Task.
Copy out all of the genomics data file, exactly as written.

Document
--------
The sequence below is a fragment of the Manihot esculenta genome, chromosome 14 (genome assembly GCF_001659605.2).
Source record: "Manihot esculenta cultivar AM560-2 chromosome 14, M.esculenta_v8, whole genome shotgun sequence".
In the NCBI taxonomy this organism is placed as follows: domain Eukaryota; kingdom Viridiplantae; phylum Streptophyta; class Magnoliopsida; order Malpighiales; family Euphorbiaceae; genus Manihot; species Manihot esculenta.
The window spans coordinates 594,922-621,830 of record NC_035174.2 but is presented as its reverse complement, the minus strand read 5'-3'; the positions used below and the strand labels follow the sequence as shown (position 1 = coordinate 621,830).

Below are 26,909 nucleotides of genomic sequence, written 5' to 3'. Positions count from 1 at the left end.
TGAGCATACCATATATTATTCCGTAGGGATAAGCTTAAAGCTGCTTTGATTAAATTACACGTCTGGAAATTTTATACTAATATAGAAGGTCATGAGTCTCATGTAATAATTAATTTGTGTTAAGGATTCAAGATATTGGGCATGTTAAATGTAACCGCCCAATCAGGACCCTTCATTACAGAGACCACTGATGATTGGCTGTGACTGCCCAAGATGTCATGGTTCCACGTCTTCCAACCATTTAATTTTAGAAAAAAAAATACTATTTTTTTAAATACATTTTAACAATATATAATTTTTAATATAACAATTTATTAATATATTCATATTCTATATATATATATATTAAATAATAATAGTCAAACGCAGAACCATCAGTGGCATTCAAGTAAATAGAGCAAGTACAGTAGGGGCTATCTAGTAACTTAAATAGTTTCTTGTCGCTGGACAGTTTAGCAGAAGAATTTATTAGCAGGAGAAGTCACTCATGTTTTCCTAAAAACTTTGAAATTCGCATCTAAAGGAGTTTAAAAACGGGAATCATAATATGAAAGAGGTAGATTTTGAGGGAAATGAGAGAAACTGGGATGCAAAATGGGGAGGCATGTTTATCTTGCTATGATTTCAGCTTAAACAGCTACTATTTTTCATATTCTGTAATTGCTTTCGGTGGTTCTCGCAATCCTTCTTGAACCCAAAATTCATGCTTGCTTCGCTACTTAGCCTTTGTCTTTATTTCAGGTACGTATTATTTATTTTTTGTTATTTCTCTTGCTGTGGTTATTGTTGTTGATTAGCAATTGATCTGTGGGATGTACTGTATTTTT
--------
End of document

The sequence below is a fragment of the Manihot esculenta genome, chromosome 14 (genome assembly GCF_001659605.2).
Source record: "Manihot esculenta cultivar AM560-2 chromosome 14, M.esculenta_v8, whole genome shotgun sequence".
In the NCBI taxonomy this organism is placed as follows: domain Eukaryota; kingdom Viridiplantae; phylum Streptophyta; class Magnoliopsida; order Malpighiales; family Euphorbiaceae; genus Manihot; species Manihot esculenta.
The window spans coordinates 594,922-621,830 of record NC_035174.2 but is presented as its reverse complement, the minus strand read 5'-3'; the positions used below and the strand labels follow the sequence as shown (position 1 = coordinate 621,830).

Below are 26,909 nucleotides of genomic sequence, written 5' to 3'. Positions count from 1 at the left end.
TGAGCATACCATATATTATTCCGTAGGGATAAGCTTAAAGCTGCTTTGATTAAATTACACGTCTGGAAATTTTATACTAATATAGAAGGTCATGAGTCTCATGTAATAATTAATTTGTGTTAAGGATTCAAGATATTGGGCATGTTAAATGTAACCGCCCAATCAGGACCCTTCATTACAGAGACCACTGATGATTGGCTGTGACTGCCCAAGATGTCATGGTTCCACGTCTTCCAACCATTTAATTTTAGAAAAAAAAATACTATTTTTTTAAATACATTTTAACAATATATAATTTTTAATATAACAATTTATTAATATATTCATATTCTATATATATATATATTAAATAATAATAGTCAAACGCAGAACCATCAGTGGCATTCAAGTAAATAGAGCAAGTACAGTAGGGGCTATCTAGTAACTTAAATAGTTTCTTGTCGCTGGACAGTTTAGCAGAAGAATTTATTAGCAGGAGAAGTCACTCATGTTTTCCTAAAAACTTTGAAATTCGCATCTAAAGGAGTTTAAAAACGGGAATCATAATATGAAAGAGGTAGATTTTGAGGGAAATGAGAGAAACTGGGATGCAAAATGGGGAGGCATGTTTATCTTGCTATGATTTCAGCTTAAACAGCTACTATTTTTCATATTCTGTAATTGCTTTCGGTGGTTCTCGCAATCCTTCTTGAACCCAAAATTCATGCTTGCTTCGCTACTTAGCCTTTGTCTTTATTTCAGGTACGTATTATTTATTTTTTGTTATTTCTCTTGCTGTGGTTATTGTTGTTGATTAGCAATTGATCTGTGGGATGTACTGTATTTTT